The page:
The worldview that says it’s a good idea to force others to contribute to private causes that they oppose appears to be more popular in Maine than in many other places.
The current example is a bill submitted to the Legislature last year that was held over to the present session and came up for a public hearing April 4: LD 309, an anti-forced-unionism measure otherwise known as a “right-to-work” law.
Such laws are hardly unique; they are found in 23 states, most of them in the Rockies, the Midwest and the South. The most recent state to pass an RTW law was Indiana, which barred unions from charging fees to unwilling workers in February.
Yet, no Northeast state has such a statute, probably because unions are particularly strong above the Mason-Dixon line and east of the Great Lakes. But “strong” is a relative term; union membership as a percentage of the workforce has been declining steadily for decades.
Private-sector unions now represent less than 7 percent of the workforce (unions are more prevalent in the public sector, where 37 percent of workers are represented).
Overall, unions represent 11.8 percent of the workforce, down a tenth of a percentage point from 2010, the Bureau of Labor Statistics reported in January. In Maine, 11.1 percent of workers are members of a union or similar association.
The Taft-Hartley Act, which a Democratic president, Harry Truman, signed in 1947, prohibits employers from requiring union membership, and allows states (but not counties or municipalities) to ban compulsory union membership.
And the Supreme Court has held that in states where RTW laws are not in force, workers in union-represented workplaces may decline to pay those portions of union dues that are used for political activities, but may be made to pay “agency fees” that represent the costs of collective bargaining.
These “no free rider” laws are justified by unions on the grounds that such workers benefit from union advocacy and representation, but as has been pointed out by right-to-work defenders, no union has yet backed a law saying that it should be allowed to drop unwilling workers from its purview.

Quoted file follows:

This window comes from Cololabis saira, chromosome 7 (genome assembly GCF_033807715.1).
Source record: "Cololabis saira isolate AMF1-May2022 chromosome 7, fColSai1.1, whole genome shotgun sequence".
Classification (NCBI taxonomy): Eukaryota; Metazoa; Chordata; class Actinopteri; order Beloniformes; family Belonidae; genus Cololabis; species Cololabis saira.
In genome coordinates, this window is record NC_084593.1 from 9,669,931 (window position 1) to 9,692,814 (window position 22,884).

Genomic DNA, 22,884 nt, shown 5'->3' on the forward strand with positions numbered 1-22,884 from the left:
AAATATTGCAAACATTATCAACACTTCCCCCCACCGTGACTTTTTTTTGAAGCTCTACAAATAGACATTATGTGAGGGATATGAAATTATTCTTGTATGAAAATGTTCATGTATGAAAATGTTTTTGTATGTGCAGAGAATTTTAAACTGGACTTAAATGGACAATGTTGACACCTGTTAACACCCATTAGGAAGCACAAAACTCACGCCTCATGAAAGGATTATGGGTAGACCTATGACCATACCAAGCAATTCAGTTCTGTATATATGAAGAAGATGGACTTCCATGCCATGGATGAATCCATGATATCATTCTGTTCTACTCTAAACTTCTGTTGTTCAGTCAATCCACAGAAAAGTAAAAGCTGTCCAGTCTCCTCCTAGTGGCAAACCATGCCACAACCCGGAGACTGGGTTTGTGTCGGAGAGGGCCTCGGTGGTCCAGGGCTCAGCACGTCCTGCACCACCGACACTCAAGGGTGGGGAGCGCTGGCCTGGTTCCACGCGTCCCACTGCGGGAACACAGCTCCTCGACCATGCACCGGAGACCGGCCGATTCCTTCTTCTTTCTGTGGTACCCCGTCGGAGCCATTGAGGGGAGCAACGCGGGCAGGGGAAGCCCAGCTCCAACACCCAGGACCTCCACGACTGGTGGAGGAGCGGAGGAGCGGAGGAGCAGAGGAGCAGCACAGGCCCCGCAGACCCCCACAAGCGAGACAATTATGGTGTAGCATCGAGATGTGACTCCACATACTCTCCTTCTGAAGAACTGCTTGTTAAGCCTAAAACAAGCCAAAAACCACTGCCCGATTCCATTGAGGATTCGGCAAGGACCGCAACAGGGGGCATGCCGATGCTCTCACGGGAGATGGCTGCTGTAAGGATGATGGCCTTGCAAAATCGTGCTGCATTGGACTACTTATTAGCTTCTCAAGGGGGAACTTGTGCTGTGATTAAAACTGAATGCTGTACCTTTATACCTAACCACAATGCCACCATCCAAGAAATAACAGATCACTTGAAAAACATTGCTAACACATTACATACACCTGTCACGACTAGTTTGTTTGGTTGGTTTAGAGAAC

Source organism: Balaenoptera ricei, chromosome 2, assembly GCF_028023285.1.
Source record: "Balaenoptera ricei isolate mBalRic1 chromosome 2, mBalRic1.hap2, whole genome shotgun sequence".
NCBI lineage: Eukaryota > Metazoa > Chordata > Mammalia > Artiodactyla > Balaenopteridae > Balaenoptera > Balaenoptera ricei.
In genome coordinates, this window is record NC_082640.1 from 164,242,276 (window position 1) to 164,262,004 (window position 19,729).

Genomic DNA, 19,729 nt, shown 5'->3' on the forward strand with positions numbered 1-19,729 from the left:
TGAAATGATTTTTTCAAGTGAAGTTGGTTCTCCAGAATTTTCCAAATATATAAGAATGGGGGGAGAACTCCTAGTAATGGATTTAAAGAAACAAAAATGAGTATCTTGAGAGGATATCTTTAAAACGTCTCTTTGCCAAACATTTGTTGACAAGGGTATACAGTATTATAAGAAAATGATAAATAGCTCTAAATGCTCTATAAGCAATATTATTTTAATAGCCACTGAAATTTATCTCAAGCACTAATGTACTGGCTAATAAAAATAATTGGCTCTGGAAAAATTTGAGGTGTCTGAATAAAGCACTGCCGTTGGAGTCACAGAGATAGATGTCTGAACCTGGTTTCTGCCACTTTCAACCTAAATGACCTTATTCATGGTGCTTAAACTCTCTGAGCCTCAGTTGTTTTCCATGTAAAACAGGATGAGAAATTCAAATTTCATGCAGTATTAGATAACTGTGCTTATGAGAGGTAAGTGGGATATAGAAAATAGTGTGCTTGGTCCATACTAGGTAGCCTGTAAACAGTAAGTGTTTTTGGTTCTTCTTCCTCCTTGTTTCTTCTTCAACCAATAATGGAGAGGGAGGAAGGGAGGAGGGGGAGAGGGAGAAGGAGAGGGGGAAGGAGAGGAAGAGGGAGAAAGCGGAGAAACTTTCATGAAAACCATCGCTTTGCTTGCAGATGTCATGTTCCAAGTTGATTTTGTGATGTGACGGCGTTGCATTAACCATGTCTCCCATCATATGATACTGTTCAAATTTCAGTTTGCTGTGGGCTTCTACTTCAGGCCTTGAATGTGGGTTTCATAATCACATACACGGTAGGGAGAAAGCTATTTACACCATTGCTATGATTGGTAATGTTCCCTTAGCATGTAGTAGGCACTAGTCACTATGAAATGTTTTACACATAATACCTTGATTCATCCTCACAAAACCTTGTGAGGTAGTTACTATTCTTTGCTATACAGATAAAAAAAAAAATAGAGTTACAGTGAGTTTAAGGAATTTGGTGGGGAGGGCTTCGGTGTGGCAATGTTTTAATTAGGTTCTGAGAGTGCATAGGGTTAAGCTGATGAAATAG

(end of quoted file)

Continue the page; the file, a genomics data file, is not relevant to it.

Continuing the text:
The dispute over such laws has both ideological and practical aspects, with RTW opponents saying such laws are designed to benefit employers by weakening unions as their principal purpose, and that they allow nonunion workers at represented workplaces to profit from wages and benefits negotiated by unions without paying for such representation.
They also point to studies that show that wages and benefit levels are higher in non-RTW states, while defenders of such laws note that business growth levels are higher in RTW states, meaning that more jobs are created there overall, even if employers are compensating those workers less on the average.
In addition, the laws’ defenders say that compulsory dues or fees are a violation of individual rights, forcing workers who do not support unions (which overall are strong supporters of the Democratic Party and liberal legislation having little or nothing to do with employment) to pay them substantial portions of their incomes against their will.
It’s quite possible that both sides are right in all the particulars of their separate arguments, so it all comes down to which set of talking points seems more persuasive.
To me, the assertion that someone else who is not a member of government has an automatic right to allocate the fruits of someone else’s labor is on its face unjust, unless there is prior agreement between the interested parties.
However, we live in a society where some people are perfectly willing to force others to assume such obligations by using the coercive power of government to compel them.
Indeed, they are often willing to force others to take on such obligations while resisting them themselves. (You did know that members of Congress are not covered by Obamacare, didn’t you? And that many unions have been given exemptions from health insurance costs imposed by the new law?)
And unions’ political goals go far beyond membership issues. Unions are the biggest givers to Democrats — which is their right, recently verified by the Supreme Court’s Citizen United decision.
But they assert they should also have the right to force others to finance their political goals, and that is not only unfair, it is dictatorial.
Sadly, on so many issues, Maine’s Republicans appear to be only lukewarm where other states’ conservatives are strong and committed to meaningful reforms. The Press Herald story this week advancing Wednesday’s hearing cited Rep. Kerri Prescott of Topsham, House chair of the Labor, Commerce, Research and Economic Development Committee, as saying she supported LD 309, but it wasn’t “high on her list of pressing issues.”
And when the hearing took place, majority Republicans refused to even take a recorded vote on the bill, whose future is greatly in doubt. Just like last year.
Too often, conservatives and libertarians have gotten a do-nothing response to things they considered “high on their list of pressing issues,” to the point where they could ask, “How long will the people we elect to represent us shunt our views aside because the fight to achieve them might not be an easy one?”
More importantly, they may also ask, “Why do we continue to elect people who turn their backs on issues of personal liberty whenever they meet opposition from those for whom liberty takes a distant second place to financial gain and increased influence?”
We don’t know yet how this fight will turn out this time around. We do, however, hope that there might still be a fight — and not just a presumptive surrender.
M.D. Harmon, a retired journalist and military officer, is a freelance writer. He can be contacted at firstname.lastname@example.org.